I'm getting ready to buy a new computer. Is it worth $100 more for the new Core processors?
I am either looking at the Intel Pentium E6700 or the Intel Core i3-2100.
I can get the Pentium for $140 cheaper. Any thoughts?
+ Reply to Thread
Results 1 to 7 of 7
It depends on what you do with your computer. If all you do is web browsing, email, office applications, and video playback, no it's not worth it. If you do much CPU intensive stuff like video encoding, yes it's worth it.
But those two CPUs won't work in the same motherboard. You also have to consider the surrounding hardware.
As Jagabo said, the answer depends on what you want to do with the computer.
The i3-2100 will be faster using some software. Depending on what the motherboard is designed to allow there may be greater opportunity to upgrade the CPU later using a socket 1155 motherboard. Socket 1155 is new. Socket 775 is older and limited to Core 2 Duo and Core 2 Quad. Hard to say how much longer those will be available.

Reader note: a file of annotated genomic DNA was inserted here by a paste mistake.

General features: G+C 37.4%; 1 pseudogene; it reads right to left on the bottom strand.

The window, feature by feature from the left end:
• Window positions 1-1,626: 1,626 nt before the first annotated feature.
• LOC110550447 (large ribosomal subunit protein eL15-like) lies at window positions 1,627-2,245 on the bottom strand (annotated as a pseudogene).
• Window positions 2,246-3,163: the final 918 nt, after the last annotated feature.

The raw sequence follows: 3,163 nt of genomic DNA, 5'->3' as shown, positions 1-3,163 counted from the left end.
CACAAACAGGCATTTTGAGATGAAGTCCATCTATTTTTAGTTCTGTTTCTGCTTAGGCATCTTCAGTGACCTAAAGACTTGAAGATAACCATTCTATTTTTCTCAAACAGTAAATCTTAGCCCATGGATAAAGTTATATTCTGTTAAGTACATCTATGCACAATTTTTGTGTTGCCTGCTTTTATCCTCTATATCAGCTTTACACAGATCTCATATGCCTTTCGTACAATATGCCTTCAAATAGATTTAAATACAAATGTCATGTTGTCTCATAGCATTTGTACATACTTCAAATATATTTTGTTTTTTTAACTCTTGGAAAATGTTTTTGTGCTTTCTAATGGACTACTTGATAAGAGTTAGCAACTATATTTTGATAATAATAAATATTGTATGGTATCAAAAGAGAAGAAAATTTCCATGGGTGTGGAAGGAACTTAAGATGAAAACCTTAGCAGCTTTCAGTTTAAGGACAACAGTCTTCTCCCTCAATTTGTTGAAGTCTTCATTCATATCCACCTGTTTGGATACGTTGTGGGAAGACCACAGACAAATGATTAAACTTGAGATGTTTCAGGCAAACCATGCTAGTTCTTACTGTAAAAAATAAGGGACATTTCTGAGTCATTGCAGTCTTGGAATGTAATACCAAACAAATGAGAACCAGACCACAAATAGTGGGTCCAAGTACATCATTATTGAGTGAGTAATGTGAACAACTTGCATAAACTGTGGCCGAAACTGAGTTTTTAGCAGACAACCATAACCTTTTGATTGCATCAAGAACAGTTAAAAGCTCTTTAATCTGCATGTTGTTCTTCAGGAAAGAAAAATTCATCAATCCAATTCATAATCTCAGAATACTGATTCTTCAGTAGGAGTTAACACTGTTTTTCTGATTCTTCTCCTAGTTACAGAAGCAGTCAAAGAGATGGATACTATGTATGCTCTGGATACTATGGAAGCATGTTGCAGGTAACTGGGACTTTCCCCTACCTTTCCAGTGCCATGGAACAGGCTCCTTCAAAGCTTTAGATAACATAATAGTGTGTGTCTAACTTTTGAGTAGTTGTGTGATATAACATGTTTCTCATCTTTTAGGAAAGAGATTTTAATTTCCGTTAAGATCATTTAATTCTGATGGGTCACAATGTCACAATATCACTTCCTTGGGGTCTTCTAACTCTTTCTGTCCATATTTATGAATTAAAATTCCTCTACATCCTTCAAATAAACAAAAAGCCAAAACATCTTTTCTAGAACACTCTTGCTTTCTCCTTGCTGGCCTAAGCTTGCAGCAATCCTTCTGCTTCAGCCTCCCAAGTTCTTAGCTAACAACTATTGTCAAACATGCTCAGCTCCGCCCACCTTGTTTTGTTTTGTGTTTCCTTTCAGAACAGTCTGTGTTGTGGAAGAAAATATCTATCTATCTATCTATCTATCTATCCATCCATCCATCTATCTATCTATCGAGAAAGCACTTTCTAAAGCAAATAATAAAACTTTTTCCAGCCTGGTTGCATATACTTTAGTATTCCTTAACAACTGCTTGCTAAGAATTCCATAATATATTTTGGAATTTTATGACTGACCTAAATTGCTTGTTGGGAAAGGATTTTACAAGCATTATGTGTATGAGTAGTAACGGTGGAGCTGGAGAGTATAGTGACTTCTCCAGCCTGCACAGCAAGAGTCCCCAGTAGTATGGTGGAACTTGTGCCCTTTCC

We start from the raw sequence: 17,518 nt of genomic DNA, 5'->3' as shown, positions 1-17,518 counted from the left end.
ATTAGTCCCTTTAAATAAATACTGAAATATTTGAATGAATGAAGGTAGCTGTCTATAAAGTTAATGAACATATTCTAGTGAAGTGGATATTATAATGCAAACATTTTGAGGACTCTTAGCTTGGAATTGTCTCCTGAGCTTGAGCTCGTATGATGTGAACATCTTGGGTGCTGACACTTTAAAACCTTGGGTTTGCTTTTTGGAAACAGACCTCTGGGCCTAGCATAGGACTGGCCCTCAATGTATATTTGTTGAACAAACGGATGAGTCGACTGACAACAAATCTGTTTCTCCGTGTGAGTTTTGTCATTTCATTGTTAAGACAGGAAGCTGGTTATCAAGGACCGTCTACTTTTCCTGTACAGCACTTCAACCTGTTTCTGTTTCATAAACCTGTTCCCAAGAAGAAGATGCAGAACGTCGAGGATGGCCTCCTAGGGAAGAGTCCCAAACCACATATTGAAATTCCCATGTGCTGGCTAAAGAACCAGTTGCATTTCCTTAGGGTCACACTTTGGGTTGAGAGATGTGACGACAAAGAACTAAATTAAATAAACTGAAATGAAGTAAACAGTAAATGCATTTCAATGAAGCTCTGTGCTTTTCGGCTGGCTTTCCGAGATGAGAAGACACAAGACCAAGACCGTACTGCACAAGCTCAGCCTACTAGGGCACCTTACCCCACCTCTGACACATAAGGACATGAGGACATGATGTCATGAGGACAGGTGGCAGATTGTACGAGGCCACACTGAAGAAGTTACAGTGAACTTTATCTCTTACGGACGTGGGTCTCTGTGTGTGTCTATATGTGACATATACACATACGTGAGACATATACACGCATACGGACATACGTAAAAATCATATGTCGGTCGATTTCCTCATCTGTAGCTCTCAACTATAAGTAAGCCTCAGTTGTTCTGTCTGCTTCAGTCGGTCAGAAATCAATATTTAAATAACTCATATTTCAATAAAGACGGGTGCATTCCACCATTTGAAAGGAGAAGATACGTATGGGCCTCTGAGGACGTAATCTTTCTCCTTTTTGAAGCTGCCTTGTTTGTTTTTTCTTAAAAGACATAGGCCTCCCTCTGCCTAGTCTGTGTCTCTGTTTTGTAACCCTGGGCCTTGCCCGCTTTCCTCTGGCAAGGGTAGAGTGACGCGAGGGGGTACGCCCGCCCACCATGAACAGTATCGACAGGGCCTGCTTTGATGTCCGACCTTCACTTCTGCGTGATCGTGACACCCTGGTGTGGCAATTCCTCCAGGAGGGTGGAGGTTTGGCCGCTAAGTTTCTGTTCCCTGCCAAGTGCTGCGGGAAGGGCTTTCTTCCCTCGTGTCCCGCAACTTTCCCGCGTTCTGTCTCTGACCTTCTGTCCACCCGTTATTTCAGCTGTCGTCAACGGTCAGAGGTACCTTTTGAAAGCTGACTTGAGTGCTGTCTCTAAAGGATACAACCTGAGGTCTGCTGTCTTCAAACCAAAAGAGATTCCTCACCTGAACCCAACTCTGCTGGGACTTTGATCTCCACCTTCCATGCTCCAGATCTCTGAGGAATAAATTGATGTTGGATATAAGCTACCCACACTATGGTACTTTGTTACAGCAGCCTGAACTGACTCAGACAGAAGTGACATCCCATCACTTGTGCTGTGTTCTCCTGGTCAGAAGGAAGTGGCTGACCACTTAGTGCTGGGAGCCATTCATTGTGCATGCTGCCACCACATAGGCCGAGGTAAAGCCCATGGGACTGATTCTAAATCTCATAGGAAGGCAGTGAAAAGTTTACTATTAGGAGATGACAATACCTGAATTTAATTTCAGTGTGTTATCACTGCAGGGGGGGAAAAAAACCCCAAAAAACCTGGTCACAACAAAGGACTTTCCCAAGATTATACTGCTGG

Note that the Pentium E6700 is really a Core 2 Duo processor.
Unfortunately, Tom's Hardware hasn't updated their CPU charts with the newer Sandy Bridge CPUs. But you may be able to extrapolate a bit:
At Newegg the price difference between E6700 and the i3-2100 is about $40 ($85 vs. $125). Anandtech's Benchmark page has the i3-2100 in its list but the E6300 is the closest match to the E6700.
If you "fudge" in the approx. 15% speed difference between the 6300 and the 6700 (2.8 GHz vs 3.2 GHz), The E series processor does not even come close to the i3 performance. Also, if price is still your main issue, there are now several Pentium series processors that are based on the Sandybridge LGA1155 chip.
I haven't seen any benchmarks on them though. Going with the Sandybridge based processor would also give you much newer technology and a more future proof upgrade path.
the E6700 wasn't a Pentium; it was a first generation "core" processor, namely the Conroe architecture.
you shouldn't even be using the term Conroe (or Pentium for that matter) in the same sentence with Sandy Bridge (which is what the i3 2100 is).
Sandy Bridge all the way; assuming you're not a heavy duty gamer you'll be able to get by just fine with just the i3 2100 ($100), a supporting motherboard (about $80) and some ddr3.